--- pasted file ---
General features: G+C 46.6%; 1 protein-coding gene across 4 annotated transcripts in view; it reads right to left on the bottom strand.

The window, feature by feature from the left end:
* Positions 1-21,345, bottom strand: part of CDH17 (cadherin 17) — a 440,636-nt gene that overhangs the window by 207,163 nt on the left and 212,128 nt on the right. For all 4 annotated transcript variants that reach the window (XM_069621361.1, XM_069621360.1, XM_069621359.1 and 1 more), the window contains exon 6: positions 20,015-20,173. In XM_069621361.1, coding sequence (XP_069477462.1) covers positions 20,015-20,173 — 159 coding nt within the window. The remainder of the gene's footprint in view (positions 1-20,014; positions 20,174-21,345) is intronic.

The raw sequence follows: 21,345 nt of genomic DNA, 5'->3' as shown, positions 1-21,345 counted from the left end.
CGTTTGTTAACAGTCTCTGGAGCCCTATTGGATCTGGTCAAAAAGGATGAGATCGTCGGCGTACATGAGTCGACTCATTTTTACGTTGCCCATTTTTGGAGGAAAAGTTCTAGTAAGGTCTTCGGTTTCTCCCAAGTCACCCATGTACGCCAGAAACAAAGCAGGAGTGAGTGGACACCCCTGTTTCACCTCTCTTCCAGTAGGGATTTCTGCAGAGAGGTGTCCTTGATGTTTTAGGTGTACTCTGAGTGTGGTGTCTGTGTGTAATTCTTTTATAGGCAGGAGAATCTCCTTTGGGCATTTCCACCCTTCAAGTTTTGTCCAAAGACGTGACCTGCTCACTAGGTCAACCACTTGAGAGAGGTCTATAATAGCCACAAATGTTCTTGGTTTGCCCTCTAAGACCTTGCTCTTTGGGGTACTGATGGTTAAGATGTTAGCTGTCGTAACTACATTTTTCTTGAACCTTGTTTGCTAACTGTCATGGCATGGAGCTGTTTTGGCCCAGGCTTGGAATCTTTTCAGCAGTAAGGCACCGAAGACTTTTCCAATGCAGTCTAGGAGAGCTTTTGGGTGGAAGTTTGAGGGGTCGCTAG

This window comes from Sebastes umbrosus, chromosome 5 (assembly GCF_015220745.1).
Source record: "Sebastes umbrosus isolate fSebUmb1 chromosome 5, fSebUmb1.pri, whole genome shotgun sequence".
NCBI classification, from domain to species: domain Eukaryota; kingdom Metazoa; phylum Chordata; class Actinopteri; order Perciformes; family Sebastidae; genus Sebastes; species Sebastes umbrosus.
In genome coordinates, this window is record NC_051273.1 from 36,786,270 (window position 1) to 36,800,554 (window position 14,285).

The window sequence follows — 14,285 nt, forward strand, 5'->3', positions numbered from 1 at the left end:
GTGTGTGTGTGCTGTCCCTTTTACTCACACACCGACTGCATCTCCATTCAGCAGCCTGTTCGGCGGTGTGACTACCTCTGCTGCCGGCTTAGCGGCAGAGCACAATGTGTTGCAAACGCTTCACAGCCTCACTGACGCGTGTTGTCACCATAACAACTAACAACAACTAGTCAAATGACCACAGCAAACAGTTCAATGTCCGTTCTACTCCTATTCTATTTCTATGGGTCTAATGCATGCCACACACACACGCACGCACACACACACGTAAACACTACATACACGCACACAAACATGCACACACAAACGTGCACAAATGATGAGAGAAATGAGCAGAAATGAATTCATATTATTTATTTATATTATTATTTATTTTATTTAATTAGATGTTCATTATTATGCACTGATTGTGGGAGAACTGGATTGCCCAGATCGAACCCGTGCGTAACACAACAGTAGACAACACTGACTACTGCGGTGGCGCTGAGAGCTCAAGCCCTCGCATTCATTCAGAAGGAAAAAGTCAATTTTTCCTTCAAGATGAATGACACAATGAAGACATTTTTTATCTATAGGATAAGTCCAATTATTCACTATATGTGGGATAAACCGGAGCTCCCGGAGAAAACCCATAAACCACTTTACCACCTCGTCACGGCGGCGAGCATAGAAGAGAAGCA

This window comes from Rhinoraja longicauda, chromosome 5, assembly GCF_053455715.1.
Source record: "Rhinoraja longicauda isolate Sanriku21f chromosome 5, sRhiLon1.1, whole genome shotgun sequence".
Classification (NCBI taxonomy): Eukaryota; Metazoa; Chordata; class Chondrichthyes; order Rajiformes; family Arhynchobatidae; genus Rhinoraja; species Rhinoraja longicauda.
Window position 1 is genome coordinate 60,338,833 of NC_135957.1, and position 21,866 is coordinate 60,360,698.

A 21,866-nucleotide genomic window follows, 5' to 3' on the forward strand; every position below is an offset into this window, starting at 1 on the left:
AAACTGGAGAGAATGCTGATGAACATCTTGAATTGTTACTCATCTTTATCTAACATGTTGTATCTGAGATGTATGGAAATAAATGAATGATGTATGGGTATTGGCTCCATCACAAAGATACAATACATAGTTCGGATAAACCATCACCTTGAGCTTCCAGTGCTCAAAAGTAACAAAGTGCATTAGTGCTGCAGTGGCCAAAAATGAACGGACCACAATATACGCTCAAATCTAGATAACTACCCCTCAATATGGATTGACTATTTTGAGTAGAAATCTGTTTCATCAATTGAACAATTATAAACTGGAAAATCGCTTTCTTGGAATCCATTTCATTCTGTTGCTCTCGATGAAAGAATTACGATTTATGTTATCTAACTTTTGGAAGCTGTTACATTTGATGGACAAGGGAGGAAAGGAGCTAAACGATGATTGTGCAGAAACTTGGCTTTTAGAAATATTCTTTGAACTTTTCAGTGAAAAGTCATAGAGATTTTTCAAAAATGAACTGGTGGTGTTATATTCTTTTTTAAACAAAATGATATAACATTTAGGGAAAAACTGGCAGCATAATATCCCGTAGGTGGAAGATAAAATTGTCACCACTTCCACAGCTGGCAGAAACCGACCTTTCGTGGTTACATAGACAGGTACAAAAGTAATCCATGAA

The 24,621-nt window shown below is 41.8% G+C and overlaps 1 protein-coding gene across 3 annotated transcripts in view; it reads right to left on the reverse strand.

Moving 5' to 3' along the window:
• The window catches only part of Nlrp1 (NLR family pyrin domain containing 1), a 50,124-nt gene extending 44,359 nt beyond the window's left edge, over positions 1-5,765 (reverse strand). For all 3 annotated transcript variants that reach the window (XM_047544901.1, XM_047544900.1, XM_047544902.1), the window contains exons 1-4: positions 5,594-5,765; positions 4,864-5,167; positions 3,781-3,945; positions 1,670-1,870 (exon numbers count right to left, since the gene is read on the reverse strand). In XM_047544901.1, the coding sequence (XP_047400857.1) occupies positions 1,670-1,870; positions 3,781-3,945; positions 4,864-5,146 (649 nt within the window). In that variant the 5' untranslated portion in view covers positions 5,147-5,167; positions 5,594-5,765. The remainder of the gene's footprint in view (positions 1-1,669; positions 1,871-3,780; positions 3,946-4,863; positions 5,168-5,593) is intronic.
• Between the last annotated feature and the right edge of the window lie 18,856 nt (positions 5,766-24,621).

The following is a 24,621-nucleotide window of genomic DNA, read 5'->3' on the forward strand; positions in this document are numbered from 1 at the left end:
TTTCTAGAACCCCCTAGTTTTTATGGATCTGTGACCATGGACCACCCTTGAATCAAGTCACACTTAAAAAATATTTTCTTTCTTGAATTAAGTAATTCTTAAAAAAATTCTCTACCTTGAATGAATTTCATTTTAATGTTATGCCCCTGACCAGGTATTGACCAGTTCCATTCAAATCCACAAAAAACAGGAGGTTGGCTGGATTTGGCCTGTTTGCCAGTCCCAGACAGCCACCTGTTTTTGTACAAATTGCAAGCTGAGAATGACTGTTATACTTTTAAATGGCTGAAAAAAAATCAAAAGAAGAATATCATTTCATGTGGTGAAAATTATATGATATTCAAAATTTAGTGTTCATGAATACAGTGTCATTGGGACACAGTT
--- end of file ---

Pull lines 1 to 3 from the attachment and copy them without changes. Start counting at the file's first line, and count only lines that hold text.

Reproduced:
General features: G+C 46.6%; 1 protein-coding gene across 4 annotated transcripts in view; it reads right to left on the bottom strand.

The window, feature by feature from the left end:
* Positions 1-21,345, bottom strand: part of CDH17 (cadherin 17) — a 440,636-nt gene that overhangs the window by 207,163 nt on the left and 212,128 nt on the right. For all 4 annotated transcript variants that reach the window (XM_069621361.1, XM_069621360.1, XM_069621359.1 and 1 more), the window contains exon 6: positions 20,015-20,173. In XM_069621361.1, coding sequence (XP_069477462.1) covers positions 20,015-20,173 — 159 coding nt within the window. The remainder of the gene's footprint in view (positions 1-20,014; positions 20,174-21,345) is intronic.